The Palm Beach Post Complete Stock Market Pages 27-28-29 SERVING THE HUB OF FLORIDA'S FABULOUS GROWTH AREA VOL. LX. NO. 197 WEST PALM BEACH, FLORIDA, WEDNESDAY, NOVEMBER 13, 1968 52 PAGES-: -PRICE TEN CENTS Near-Hurricane 1 Clifford: U.S. Should THUMBNAIL EDITORIAL Four years from now, we may be counting absentee ballots from the moon. Storm Kills 19 Ignore Thieu Walkout At least 19 deaths resulted from the storm, which also tion. The Guard used special high axle trucks to haul those Go Right To Hanoi, He Says , , NEW YORK (UPI) A storm of near-hurricane de- structiveness lashed the East Coast and the country's interior as far west as Tennessee Tuesday, sending the death toll mounting in six states and driving hundreds from their homes along the Atlantic Coast ahead of flooding ocean waters driven by gale force winds. V ... . '-,- 4v STORM-LASHED BARGE While one crew- man hangs on as storm lashes oil barge off Reho- beth Beach, Del., Tuesday, another crewman washed overboard, during attack by high waves, struggles in water. The second man later was picked up by a helicopter. NA TO Needs Men, Commander Claims rescued out over flooded high ways. A fisherman drowned and another was missing and presumed dead off Morehead City, N.C., traffic accidents on rain-slick streets and expressways killed two persons in Pennsylvania, two in New York and one each in New Jersey and Rhode Island. Three died of heart attacks in Pennsylvania while clearing away snow and an elderly man froze to death in Greenviile, S.C. In Bloominburg, N.Y.,- a family of seven burned to death trying to heat a summer bungalow during a snowy night. The New Jersey flooding In Monmouth County followed breakthoughs in several ocean retaining walls along the coast at Island Beach and Mantlook-Ing and the retaining wall at Fort Monmouth broke up. Many roads were closed and railroad service curtailed to the Jersey coast. The center of the storm, which packed ice, snow and gales of up to 73 miles per hour, roared across New Jersey headed for Maine where it was expected to arrive by morning. For New England, already blanketed in winter white, It was the third major storm In five days. Winds of 50 and 60 miles an hour lashed the Connecticut and Massachusetts coasts and hurricane barriers were closed in some ports. Scores of small craft were grounded or sunk and many ferry services were suspended. Even Lake Erie, Ontario .and Huron were effected and warnings were issued the Western shores of Erie could expect a rise of water six feet above the lake's normal level by Wednesday morning. Parts of lower Manhattan were under two feet of water as a result of six-foot tides and flooded sewers. The weather man could only warn that the worst was yet to come. Tides running six feet above normal preceded the storm up the coast and sections of New Jersey, Long Island and Connecticut already were flooded. A cold front following the storm would "freeze everything tight," a bureau official said. Coast Guard helicopters plucked 13 crewmen from the trawler Capreague 40 miles south of Cape Hatteras in 30-foot seas, leaving master Arnold Ripley and three of his crew aboard according to their wishes. Rescue authorities worried for two hours about 500 passengers trapped on three Staten Island ferries when high tides in white-capped New York Harbor kept them from their berths. The ferry passengers were put ashore when low tide made docking possible. Ferry service to Governors Island and Liberty Island also was out for a while. Nearly 100 homes on Staten Island were flooded, forcing evacuation. The Weather Bureau said Long Island beaches were being seriously eroded by the storm. The sands of Rehoboth Beach, one of Delaware's most popular resorts, were blackened by oil spreading along the coast from a 240-foot barge which ran aground in high seas with one million gallons of oil aboard. Two crewmen were rescued by the Coast Guard when the barge appeared to be breaking up. BRUSSELS (UPI)-U.S. Gen Lyman L. Lemnitzer warned Tuesday the Soviet occupation of Czechoslovakia has changed the balance of power In Central Europe and the Western alliance needs more men and weapons to counter increasing Russian militancy in and around the Continent. Slatt Photo Bv Ursula Swmann THE WIND BLOWETH - The beach was no place for a bathing suit Tuesday as four-year-old Rennee Rode of 61 Gondola Ave., suburban West Palm Beach, can testify. Bundled up in a heavy shirt, jacket and levis Rennee went for a walk along the oceanfront in spite of the chilling wind and the near-record low temperature. The boots? Everyone knows that boots are for walking. Communists Boast: Imperialists Afraid -4 Sen. Henry M. Jackson, D-Wash., a member of the U.S. delegation, said earlier the Russians appear to be Increasing their naval strength in the Indian Ocean and Norwegian Sea In addition to the Mediterranean. Lemnitzer told the 200 parliamentarians from the NATO member nations the West will be Inviting attack If it becomes militarily weaker. He said his demands would cost money but added "the expenditure is minimal In comparison to the cost of war" and should be considered as expenditure for an insurance policy. Lemnitzer spoke to the assembly just two days before NATO defense, foreign and treasury ministers examine actions required as a result of the Soviet invasion and occupation of Czechoslovakia. Secretary of State Dean Rusk, who left Washington early Tuesday, also has scheduled bilateral meetings with other ministers Including British Foreign Secretary Michael Stewart and West German Foreign Minister Willy Brandt. In his speech, Lemnitzer said the Czechoslovakian invasion had proved Soviet forces are well-equipped, trained and ready. He said the West could not count on any tactical warning of Soviet aggression and would invite attack If it did not strengthen Its forces. Lemnitzer said top priority must be given to the "M-Day troops" the forces which would take the Initial shock of any Soviet attack In Europe. If they were overwhelmed, the West would have no time to mobilize Its conventional military reserves, he said. Lemnitzer also asked that a minimum of 18 months military service be required of all NATO nations. "Anything less Is militarily unsound," he said, as it does not enable troops to be trained efficiently In the use of modern sophisticated weaponry. snarled air and land traffic and closed bridges and schools. In New Jersey, National Guard troops evacuated hundreds of Atlantic seaboard residents where the ocean swept inland over Monmouth County. There were no reports of casualties during the evacua- Beach and adjacent coast towns. But inland, in the Glades, the cold air was expected to drop dangerously close to frost, in the range of 37 to 40 degrees. "A good brisk wind is holding off most frost danger," he said, "but in colder pockets Inland there's a marginal danger of freezing." The weather prediction was a threat to vegetable farmers where an already slim harvest is reaching its peak. Market prices quoted at wholesale terminals are substantially higher this year. A freeze could drive them higher. The weatherman says to cheer up, however. No other cold fronts are Indicated and a warming trend is to set in Thursday bringing the mercury up and the bikinis out on the beaches by the weekend. Low readings of 27 to 32 were forecast in the northern counties, with heavy frost expected in the Suwannee-Gains-ville district. Temperatures in much of central Florida should range from 28 to 38, with 33 to 38 in the Ridge, Bartow, Klssimmee Valley and west coast districts. Vehicle Inspection Deadline Postponed TALLAHASSEE (UPI) The Florida Highway Patrol Tuesday moved its deadline for enforcement of the motor vehicle Inspection law back to Dec. 1. The deadline earlier had been set for Friday but Patrol Director H. N. Kirkman said Hillsborough and Duval Counties, which were slow in getting their stations open, have a big backlog of vehicles which cannot be Inspected In so short a time. Kirkman urged the two counties to keep their Inspection stations open six days a week for long hours If necessary to get the vehicles inspected before troopers being handed out 48-hour warnings Dec. 1. J i I a Area Shivers As Mercury Dips WASHINGTON (UPI) -Defense Secretary Clark M. Clifford said Tuesday the United States should negotiate alone with North Vietnam in Paris if South Vietnam refuses to attend the talks. In terms blunter than the Administration normally uses, Clifford told a news conference the Saigon government backed out of the Paris talks "at the last minute." "I do not believe that you can work along with your partner up to the very last Instant, with the understanding full and complete as to what the arrangement Is, and then suddenly have Saigon change its mind and decide not to go ahead," he declared. He said the Saigon regime backed out "in the last out of the ninth Inning." At another point he used the phrase "after ail that we have done in that country." Clifford said President Johnson Intends to keep trying to bring Saigon into the talks but added: "At the same time, if they choose not to, I believe the President has the constitutional responsibility of proceeding with the talks." He did not spell out what role the National Liberation Front, the Communist's political arm In the south, might play. He said such talks, conducted in the absence of Saigon, would be on "military" matters and would not seek a "political settlement." The latter, he said, "is up to South Vietnam and Hanoi." But he said the United States and Hanoi could discuss questions such as reducing the level of combat, reducing casualties and could "begin to work out programs that would call for the withdrawal, both of North Vietnamese forces and of American forces." He said the United States would prefer to have Saigon Included, and that he thought President Johnson will continue to try to arrange this "until he reaches the conclusion as to whether he Is going to go with them or whether lie shall go without them." He gave no time limit for this decision. Clifford said North Vietnamese use of the demilitarized zone to shell U.S. troops violated "understandings" already reached at Paris. He said the United States will "watch it carefully" to see If it proves to be an isolated instance or a "pattern." He said the same goes for shelling of South Vietnamese cities. Clifford said the United States worked for five and one half months to reach the understandings which resulted in President Johnson halting the bombing of North Vietnam Nov. 1. In the early hours of Tuesday, October 29, he said, the understanding appeared to be complete. He said President Johnson planned to go on television that Tuesday night and announce he was stopping the bombing that night and that "he was going to meet" with the Communists and the Saigon regime In Paris Saturday Nov. 2. The Defense Department later said Clifford did not mean Johnson planned to goto Paris himself. But before the announcement could be made, Clifford said, word came that South Vietnamese President Nguyen Van Thleu was havlngsecond thoughts. ,v. ..:..::: People Speak 6 Sports 23-25 Stocks 27-29 Theaters 31 Today's Activities 37 TV Clock 20 Heather Map, Table 33 Women's News 13-13 Top Aide Selected By Nixon ' NEW YORK (AP) -President-elect Richard M. Nixon announced Tuesday he intends to appoint Bryce N. Harlow, a White House aide in the Elsenhower administration, as a special assistant to the president. Nixon made the announcement of the first major appointment of his administration through a press aide as he settled into his Fifth Avenue apartment in storm swept New -York City, turning his attention to the nuts and bolts of the transfer of power. Harlow, 52, of Arlington, Va., was a deputy assistant to President Dwight D. Eisenhower and was a key Nixon aide during the 1968 campaign. Ron Zeigler, the aide, said Harlow will concern himself with "management of legislation and congressional affairs for President Nixon." Harlow told newsmen at a briefing there will be a group of spcial assistants to the president in the new administration, but no single No. 1 man such as Sherman Adams when Eisenhower was president. "I am quite optimistic, quite optimistic and sincerely so," Harlow said, "about working with the new congress even though It will be controlled by the Democrats. He said he did not anticipate any more difficulty working with the Democrats than President Eisenhower had. "You present, as best you can, programs that are as acceptable as possible, regardless of the accident of one party being in control or the other," he said. Harlow said he hoped to meet with GOP congressional leaders early In December. The president-elect has said he also intends to confer with them. American Infantrymen surrounded a village near Saigon, killed six Viet Cong who attempted to escape and rounded up 153 Communist suspects, military spokesmen said. The spokesmen said 10 companies of troops from the U.S. 9th Infantry Division's 3rd Brigade moved in aboard helicopters, boats and trucks Monday to cordon off the hamlet near Cal Lay, 40 miles southwest of Saigon. They said no U.S. casualties were reported in the scattered firelights that broke out as GI's made a house-to-house search of the village. U.S. armored cavalrymen killed 38 North Vietnamese soldiers 60 miles north of Saigon near the Cambodian border after a Communist base camp was spotted by a plane near a rubber tree grove. One American was killed In the Lemnitzer, supreme allied commander In Europe, sounded his warning before the North Atlantic Treaty Organization (NATO) Parliamentary Assembly even as Moscow made clear it intends to become a dominant naval power in the strategic Mediterranean where the U.S. 6th Fleet has held sway for years. Addressing the fifth congress of the Polish Communist party, Brezhnev also called again for an International Communist conference in the cause of unity. The Russian leader restated the new Kremlin doctrine of limited sovereignty of Communist nations laid down after the August invasion of Czechoslovakia by five of its Warsaw Pact allies. He defended that Invasion, attacked Mao Tse-tung as a revisionist and praised the Polish Communist party and its leader, Wladyslaw Gomul-ka, for fidelity. The congress hall was closed to Western correspondents. Highlights of Breznev's speech were issued by the official Polish press agency PAP. Climbers Buried MEXICO CITY (AP) - An avalanche of snow and rocks roaring down the slopes of the dormant Popocatepetl volcano buried at least six mountain climbers Tuesday, authorities at Amecameca village reported. Prior to the bombing halt the Strategic Air Command B52s concentrated on targets Inside South Vietnam and In the southernmost sector of North Vietnam. Since then, however, they have been used In efforts to make Communist Infiltration routes through Laos Impassable. Sources said they have been causing earthslldes and craterlng the jungle trails which will take weeks to repair. The U.S. command reported the loss of the first American Jet fighter-bomber to Communist gunners in the South since the bombing halt. A Marine A4 Skyhawk was downed by groundflre Monday 16 miles south-west of Dong Ha in northernmost Quant Trl Province and Its pilot killed, the spokesman said. WARSAW, Poland (AP) Leonid I. Brezhnev, secretary-general of the Soviet Communist party, boasted Tuesday that Communist might is so great "Imperialists" are afraid of a military defeat In a direct clash. Jewel Thieves Get 'Fortune' ATLANTA, Ga. (AP) Thieves looted three Atlanta jewelry company vaults of a fortune In diamonds, watches and cash early Tuesday, police said. No official estimate of the loss was available, but Atlanta detectives said the stolen diamonds alone might be valued in excess of $100,000. "It may be the largest theft ever In Atlanta," one detective commented. Police said the theft occurred at the Ben Hyman Co., Inc., on West Peachtree Street. The thieves put the burglary alarm system out of commission before beginning their operation, police said, battle, the U.S. command said. In Saigon, Informed American sources said the B52s, most deadly bombers In the U.S. arsenal, have pounded Laotian sections of the so-called Ho Chi Mlnh trail daily since Nov. 2. They said the bombing was a sustained effort to make the trail Impassable for Communist troops and supplies when the monsoon season ends at the end of the month. As many as 400 planes have been flying dally bombing runs inside Laos since the bombing halt became effective Nov. 1, the sources said. The raids are aimed at bridges, crossroads and other "choke points" which must be kept open If Red supplies are to move southward without passing through the Demilitarized Zone. The Palm Beaches shivered under a record low temperature for the date during the night. The predicted low of 44 would be by far the lowest temperature for Nov. 13 in the 31) years records which have been kept here. The previous low for the date was 52, which was tied at 9 p.m. Tuesday night. The early Tuesday morning low reading of 52 also equaled the lowest temperatures recorded on a Nov. 12. Twice, once in 1942 and again in 1963, the thermometer dipped to 52 on that date. Gene Hulcherson, meteorologist at Palm Beach International Airport, said the readings were running a good 10 degrees lower than the previous night, at near midnight Tuesday. Hutcherson expected temperatures to slide to 44 or lower in city areas of West Palm Fai lr Fair today, not so cold tonight. Increasing cloudiness and warmer Thursday. Small craft warnings still in effect this morning. Northwest winds 15 to 25 m.p.h. decreasing and becoming northeasterly today. Predicted low this morning at PB1A 44, high this afternoon 70, low tonight 55. Temperatures recorded for 24 hours ending at midnight Tuesday at Palm Beach International Airport, high 63, low 52. Humidity 66 Barometer 30.07 Wind: High 23 Low 10 Prevailing Wind NW Sunrise today 6:38 a.m.; Set 5:31p.m. Moonrise today p.m.; Set 1:30 p.m. INLET TIDES TODAY High 2:29 a.m.; 3:11p.m. Low 8:54 a.m.; 9:42 p.m. OCEAN TIDES TODAY High 12:54a.m.; 1:36p.m. Low7:12a.m.; 8:00p.m. Bombs Rattle Saigon Windows; Laos Frontier Raids Continue III POST M A PROPOSED ORDINANCE to give the city limited control over area buses was passed on first reading without verbal protests by the attorney of the Transit Co. ol the Palm Beaches Page 8. THREE APOLLO 8 ASTRONAUTS will spend Christmas orbiting the moon, shaving three months off the lunar landing schedule Page 37 SAIGON (UPI) Buildings shook and windows rattled In Saigon early Wednesday when U.S. B52 Stratofortresses dropped hundreds of tons of bombs on Communist targets just 25 miles southeast of the capital. Other U.S. B52 bombers struck at Communist Infiltration routes along the Laotian frontier Tuesday for the 11th consecutive day since the bombing halt over North Vietnam, Informed U.S. sources said. It was the first time In weeks that raids rattled windows in the capital. But military spokesman said the shaking was caused by "atmospheric conditions" rather than the nearness of the strikes, which hit along the border of Blen Hoa and Phuoc Tuy Provinces. In ground action, about 2,000 Bridge Column 36 Classified Ads 37-43 Comics 36 Crossword Puzzle 36 Editorials, Columnists .... i Horoscope 36 News Of Record 29 Obituaries 33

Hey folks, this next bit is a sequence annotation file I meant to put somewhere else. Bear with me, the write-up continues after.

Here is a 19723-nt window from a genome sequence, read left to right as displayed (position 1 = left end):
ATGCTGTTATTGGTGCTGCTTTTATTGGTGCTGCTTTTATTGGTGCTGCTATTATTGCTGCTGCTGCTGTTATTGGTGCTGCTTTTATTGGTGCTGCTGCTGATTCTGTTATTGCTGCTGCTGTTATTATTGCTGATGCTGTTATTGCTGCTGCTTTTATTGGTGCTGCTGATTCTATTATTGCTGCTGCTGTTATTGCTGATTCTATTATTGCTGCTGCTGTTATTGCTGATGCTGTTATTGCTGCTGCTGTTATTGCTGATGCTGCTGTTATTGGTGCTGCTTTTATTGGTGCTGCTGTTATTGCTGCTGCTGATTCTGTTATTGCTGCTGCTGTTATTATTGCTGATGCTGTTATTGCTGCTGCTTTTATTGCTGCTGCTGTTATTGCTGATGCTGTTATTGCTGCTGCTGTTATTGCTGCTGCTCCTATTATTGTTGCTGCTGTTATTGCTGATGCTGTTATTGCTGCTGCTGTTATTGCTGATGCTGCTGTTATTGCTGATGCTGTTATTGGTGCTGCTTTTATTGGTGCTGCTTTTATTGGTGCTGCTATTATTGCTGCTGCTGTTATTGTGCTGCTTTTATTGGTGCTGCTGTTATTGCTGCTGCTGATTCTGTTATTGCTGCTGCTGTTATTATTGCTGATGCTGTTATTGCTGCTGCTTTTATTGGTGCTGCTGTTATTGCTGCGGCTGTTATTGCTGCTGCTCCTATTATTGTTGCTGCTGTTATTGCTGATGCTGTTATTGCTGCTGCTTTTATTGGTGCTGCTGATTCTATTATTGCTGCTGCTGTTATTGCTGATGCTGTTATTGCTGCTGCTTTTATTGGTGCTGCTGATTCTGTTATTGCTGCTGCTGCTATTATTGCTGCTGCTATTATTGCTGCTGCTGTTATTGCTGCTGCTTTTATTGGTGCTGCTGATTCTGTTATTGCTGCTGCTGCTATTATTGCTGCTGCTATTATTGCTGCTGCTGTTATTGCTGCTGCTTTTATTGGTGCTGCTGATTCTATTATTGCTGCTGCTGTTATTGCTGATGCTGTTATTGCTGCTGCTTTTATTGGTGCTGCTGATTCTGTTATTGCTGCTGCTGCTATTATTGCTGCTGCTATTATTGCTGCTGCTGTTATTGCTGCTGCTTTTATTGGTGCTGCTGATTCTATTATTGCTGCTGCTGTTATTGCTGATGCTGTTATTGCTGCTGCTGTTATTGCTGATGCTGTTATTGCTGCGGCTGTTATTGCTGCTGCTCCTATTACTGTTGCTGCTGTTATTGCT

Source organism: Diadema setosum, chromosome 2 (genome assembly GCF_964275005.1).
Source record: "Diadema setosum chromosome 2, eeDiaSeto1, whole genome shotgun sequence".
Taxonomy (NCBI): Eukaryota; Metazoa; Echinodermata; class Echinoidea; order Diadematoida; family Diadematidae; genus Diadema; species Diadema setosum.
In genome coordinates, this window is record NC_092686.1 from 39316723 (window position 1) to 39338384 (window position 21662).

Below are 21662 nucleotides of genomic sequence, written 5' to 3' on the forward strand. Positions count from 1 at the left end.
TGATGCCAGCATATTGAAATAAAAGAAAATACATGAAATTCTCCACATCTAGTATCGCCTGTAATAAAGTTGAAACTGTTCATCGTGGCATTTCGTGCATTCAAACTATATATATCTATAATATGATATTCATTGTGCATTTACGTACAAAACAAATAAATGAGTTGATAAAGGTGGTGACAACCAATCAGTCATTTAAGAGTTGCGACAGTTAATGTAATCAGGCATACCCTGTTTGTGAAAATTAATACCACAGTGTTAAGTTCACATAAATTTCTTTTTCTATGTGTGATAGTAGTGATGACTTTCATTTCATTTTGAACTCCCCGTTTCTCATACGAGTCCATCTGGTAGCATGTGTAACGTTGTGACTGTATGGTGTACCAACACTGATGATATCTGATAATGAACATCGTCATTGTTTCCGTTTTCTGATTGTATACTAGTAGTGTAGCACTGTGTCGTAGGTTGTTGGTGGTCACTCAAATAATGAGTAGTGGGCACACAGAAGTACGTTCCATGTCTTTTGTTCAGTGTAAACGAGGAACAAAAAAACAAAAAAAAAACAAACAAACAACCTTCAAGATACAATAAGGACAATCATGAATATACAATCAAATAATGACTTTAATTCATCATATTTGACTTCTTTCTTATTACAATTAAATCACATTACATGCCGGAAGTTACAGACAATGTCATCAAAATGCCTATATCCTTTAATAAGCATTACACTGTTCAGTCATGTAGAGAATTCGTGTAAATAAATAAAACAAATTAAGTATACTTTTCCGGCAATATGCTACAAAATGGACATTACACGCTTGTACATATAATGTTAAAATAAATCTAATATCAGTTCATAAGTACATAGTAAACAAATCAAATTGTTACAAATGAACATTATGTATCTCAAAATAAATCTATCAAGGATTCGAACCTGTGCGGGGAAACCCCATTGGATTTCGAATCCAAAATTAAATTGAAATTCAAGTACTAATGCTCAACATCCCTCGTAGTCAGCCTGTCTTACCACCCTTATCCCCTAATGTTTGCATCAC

What members have found on this page

Get access to

  • The largest online newspaper archive
  • 8,600+ newspapers from the 1700s–2000s
  • Millions of additional pages added every month

Publisher Extra Newspapers

  • Exclusive licensed content from premium publishers like the The Palm Beach Post
  • Archives through last month
  • Continually updated

Try it free